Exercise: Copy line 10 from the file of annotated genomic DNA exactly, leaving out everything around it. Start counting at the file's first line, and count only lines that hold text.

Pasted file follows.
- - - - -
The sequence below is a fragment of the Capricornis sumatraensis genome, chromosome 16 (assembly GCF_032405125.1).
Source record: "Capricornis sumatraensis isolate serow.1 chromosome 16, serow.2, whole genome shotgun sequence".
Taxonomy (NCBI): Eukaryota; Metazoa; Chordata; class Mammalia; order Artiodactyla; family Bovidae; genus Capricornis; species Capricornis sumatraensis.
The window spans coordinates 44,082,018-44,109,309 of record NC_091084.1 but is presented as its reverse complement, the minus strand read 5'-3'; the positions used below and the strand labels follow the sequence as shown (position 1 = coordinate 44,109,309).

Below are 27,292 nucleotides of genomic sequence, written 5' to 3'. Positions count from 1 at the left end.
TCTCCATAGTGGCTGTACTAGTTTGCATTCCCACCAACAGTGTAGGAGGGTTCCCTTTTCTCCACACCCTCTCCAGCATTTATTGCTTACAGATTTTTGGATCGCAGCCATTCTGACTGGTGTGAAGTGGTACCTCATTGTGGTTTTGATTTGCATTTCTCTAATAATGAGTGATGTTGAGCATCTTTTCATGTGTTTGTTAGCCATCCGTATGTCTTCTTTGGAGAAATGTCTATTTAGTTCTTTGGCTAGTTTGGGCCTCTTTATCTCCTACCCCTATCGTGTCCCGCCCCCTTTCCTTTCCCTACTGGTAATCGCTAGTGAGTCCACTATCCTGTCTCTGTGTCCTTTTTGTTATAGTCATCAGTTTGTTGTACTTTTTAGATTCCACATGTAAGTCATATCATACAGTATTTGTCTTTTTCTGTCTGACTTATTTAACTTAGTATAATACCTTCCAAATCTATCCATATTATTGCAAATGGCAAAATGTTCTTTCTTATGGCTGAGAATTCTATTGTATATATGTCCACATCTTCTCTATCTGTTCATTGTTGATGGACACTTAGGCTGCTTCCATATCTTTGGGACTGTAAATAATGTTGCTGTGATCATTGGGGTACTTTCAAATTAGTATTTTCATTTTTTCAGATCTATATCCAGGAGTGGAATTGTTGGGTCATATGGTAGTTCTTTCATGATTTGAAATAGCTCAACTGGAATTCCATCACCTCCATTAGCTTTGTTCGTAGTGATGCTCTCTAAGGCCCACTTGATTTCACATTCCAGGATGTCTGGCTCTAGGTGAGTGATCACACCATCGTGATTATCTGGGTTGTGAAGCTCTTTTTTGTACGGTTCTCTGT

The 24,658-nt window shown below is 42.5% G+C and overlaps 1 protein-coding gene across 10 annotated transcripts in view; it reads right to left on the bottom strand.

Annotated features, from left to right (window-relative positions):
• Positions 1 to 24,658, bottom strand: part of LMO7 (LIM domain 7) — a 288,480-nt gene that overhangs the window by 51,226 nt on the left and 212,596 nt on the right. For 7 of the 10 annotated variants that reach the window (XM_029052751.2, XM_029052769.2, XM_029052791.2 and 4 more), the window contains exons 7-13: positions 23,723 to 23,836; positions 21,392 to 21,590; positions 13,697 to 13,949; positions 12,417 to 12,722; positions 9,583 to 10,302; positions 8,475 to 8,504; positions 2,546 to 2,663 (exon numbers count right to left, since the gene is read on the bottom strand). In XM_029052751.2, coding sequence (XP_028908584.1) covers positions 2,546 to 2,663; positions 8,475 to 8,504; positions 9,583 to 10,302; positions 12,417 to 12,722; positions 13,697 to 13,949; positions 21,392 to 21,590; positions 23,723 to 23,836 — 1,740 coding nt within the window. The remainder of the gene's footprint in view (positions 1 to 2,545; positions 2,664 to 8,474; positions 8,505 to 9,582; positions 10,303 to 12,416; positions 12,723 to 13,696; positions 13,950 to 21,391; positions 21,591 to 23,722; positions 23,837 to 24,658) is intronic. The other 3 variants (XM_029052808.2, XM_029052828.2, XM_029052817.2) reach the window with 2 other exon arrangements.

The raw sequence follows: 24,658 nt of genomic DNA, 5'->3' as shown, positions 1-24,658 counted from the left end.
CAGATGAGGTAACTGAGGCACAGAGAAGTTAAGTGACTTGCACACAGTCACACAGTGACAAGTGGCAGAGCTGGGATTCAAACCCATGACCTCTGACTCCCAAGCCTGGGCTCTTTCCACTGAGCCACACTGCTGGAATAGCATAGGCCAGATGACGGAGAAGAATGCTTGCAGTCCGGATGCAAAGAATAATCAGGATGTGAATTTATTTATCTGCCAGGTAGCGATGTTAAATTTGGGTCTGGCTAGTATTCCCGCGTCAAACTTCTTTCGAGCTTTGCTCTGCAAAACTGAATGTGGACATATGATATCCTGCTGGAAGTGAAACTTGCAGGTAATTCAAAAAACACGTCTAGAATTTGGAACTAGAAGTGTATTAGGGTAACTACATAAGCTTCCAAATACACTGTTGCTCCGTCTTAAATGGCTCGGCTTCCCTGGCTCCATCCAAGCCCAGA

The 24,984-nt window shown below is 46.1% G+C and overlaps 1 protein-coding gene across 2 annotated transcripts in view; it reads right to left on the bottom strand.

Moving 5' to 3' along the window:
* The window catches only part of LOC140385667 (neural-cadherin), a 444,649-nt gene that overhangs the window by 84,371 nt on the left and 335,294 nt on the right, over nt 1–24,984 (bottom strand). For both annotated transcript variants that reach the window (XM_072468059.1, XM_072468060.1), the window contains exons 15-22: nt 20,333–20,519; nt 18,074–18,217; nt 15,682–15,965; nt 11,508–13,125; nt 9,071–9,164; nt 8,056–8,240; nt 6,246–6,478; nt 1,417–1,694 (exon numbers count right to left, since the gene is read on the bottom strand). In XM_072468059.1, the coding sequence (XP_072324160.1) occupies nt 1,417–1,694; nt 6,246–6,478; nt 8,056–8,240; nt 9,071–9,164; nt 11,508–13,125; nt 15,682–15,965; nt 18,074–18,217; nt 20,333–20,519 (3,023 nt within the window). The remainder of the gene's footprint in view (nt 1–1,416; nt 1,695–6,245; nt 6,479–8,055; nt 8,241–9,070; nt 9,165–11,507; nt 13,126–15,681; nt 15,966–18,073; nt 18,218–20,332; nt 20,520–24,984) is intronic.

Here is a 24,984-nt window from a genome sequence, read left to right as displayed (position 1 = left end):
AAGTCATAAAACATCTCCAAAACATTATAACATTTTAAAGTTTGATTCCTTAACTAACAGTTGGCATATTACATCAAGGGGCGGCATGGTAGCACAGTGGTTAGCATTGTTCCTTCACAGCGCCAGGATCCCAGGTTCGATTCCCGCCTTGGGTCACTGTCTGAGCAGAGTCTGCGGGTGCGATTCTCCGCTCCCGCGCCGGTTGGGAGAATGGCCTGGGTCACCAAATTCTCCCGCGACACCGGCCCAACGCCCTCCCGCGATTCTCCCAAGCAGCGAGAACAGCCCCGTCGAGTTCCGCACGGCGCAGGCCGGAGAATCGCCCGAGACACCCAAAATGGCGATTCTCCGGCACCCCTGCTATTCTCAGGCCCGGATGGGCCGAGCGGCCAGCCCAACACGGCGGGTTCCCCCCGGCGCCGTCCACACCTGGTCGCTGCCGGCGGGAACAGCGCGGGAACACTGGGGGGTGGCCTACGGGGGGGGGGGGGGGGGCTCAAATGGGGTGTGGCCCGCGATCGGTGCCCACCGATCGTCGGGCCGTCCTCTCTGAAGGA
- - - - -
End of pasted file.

The raw sequence follows: 24,658 nt of genomic DNA, 5'->3' as shown, positions 1-24,658 counted from the left end.